But there is a deeper question. American industry loves to proclaim how ingenious it is, look we're giving you HDTV!!! True, but examine the cost to the consumer. As a quick example, TechDirt wrote: "Avatar Blu-Ray Customers Not Enjoying Their DRM-Crippled Discs" which demonstrated one instance of the new innovative technology not working. In the case of Amazon.com the New York Times wrote: "Amazon Erases Orwell Books From Kindle". Which demonstrate the ability of a company post-sale to reach into your hardware and remove content at the company's whim. Thought you bought it; guess again.
The common theme? The implementation of American "innovation" is costing the American consumer their freedoms. Furthermore, companies in their quest to pursue "innovation" have even gone to the Congressional supermarket to obtain laws that criminalize consumer activities that would not add to the corporate revenue stream.
Think of this, the content industry bought laws, they worked with many engineers to develop the HDCP standard, and they had to coerce manufactures worldwide to modify equipment to comply with and implement HDCP. The implementation of HDCP as an "innovative" technology took a long time, took a lot of effort, and cost a lot. So if American industry is innovative and can successfully deploy a universal DRM strategy world wide why won't it design a simple universal power adapter or a simple universal ink cartridge?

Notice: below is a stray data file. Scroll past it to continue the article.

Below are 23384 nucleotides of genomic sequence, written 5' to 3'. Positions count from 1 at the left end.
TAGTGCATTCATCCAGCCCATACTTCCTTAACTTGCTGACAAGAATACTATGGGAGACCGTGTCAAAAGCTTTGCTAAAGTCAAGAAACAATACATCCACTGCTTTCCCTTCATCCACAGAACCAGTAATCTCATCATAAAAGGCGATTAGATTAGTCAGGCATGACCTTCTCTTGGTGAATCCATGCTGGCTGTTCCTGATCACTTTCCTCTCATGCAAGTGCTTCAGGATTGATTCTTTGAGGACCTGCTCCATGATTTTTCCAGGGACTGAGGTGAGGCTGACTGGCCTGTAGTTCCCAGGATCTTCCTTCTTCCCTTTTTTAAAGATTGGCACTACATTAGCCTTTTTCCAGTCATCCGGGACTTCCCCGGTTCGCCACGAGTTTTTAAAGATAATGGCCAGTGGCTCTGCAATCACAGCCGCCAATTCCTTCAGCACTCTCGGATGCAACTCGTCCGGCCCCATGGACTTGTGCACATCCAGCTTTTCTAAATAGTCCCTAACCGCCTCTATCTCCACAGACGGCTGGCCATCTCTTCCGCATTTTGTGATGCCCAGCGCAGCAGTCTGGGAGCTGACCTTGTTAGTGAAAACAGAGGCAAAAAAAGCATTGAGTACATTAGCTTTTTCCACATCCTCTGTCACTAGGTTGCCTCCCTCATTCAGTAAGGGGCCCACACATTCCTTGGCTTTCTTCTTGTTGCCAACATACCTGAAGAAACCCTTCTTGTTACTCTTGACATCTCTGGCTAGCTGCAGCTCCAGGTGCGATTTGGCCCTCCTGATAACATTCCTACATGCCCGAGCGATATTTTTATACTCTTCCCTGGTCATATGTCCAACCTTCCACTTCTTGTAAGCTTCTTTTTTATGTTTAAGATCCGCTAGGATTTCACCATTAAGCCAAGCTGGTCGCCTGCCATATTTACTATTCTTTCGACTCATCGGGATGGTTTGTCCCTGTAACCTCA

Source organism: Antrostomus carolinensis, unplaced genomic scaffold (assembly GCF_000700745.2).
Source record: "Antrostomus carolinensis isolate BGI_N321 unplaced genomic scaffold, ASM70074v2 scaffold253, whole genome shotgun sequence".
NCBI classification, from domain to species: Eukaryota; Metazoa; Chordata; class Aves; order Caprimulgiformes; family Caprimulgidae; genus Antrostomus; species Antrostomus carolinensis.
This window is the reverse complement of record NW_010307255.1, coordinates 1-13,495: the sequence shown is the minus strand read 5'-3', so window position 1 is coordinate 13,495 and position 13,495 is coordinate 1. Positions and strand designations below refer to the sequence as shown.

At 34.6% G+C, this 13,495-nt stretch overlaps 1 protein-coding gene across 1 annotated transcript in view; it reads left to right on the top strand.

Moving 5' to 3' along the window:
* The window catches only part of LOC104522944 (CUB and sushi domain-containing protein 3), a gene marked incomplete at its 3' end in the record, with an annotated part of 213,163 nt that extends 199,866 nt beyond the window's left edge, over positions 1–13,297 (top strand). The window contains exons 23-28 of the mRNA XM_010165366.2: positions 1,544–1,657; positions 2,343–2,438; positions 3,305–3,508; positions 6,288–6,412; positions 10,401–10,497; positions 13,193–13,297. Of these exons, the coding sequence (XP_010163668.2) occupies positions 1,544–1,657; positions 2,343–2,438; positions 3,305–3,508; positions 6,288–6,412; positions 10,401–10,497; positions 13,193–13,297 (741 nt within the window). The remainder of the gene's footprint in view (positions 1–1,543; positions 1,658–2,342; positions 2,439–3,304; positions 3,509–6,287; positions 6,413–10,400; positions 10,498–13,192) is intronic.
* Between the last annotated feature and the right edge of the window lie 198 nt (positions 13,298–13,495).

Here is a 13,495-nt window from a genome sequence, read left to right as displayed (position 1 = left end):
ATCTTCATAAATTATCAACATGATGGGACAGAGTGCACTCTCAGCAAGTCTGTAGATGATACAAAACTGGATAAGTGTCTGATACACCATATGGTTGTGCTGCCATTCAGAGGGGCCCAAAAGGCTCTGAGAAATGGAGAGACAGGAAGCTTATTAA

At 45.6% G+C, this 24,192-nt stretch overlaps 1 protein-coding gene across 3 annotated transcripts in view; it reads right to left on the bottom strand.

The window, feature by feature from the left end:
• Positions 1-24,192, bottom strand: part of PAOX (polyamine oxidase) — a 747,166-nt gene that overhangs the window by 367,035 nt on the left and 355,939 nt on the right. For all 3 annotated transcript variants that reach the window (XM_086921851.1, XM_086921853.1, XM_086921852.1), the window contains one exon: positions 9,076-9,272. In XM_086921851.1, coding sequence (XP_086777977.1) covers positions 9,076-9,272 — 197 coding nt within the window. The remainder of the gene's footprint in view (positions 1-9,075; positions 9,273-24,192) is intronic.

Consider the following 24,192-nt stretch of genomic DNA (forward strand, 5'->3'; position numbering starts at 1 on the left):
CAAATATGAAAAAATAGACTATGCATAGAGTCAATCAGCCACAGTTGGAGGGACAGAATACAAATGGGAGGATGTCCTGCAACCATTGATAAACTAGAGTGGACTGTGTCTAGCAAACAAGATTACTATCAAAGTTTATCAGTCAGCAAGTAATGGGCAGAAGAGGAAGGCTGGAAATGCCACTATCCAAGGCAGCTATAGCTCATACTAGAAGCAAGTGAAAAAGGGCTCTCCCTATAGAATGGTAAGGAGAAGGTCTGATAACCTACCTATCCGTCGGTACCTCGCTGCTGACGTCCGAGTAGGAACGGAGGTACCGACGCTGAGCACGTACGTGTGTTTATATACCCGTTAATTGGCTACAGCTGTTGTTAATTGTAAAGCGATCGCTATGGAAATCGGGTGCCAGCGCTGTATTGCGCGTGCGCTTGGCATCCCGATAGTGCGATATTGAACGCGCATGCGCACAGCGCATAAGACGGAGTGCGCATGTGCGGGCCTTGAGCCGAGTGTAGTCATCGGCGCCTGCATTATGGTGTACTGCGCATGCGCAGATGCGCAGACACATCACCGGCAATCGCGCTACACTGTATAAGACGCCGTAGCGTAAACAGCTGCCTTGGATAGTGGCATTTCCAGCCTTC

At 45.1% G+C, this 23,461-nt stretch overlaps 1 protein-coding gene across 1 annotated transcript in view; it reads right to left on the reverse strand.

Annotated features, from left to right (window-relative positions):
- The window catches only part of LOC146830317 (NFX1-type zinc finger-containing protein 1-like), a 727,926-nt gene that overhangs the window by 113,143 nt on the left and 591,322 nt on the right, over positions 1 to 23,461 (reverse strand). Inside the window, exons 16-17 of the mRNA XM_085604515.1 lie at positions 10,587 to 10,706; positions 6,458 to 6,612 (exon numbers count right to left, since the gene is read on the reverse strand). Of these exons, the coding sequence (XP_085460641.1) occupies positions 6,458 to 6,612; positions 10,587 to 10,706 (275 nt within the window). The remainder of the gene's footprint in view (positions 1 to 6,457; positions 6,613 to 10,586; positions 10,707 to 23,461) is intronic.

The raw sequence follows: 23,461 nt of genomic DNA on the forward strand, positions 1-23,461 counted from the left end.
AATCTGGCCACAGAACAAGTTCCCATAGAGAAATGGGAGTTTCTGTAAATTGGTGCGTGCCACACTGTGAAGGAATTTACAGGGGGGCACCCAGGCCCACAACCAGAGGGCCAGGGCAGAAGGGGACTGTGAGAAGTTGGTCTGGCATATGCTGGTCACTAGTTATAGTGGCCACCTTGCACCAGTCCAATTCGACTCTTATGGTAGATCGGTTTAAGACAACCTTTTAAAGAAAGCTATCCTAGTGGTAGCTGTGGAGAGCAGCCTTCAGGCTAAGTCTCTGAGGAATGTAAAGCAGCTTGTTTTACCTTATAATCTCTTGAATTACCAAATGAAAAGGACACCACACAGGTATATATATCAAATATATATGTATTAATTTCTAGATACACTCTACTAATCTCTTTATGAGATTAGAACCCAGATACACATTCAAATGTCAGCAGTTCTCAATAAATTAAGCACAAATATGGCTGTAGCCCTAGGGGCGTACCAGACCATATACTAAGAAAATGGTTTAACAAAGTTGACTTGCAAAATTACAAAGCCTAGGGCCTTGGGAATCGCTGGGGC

Given time, every DRM scheme eventually fails. Now that HDCP has failed. The investment in time, money, and manpower in HDCP could have been invested in something productive such as universal power adapters and universal ink cartridges that would have been a win-win situation for both the companies and the consumer. But it seems that companies are not interested in using innovation in a win-win manner. Better to have an angry customer because Avatar won't play than to have a happy customer who can buy any printer cartridge. To bad.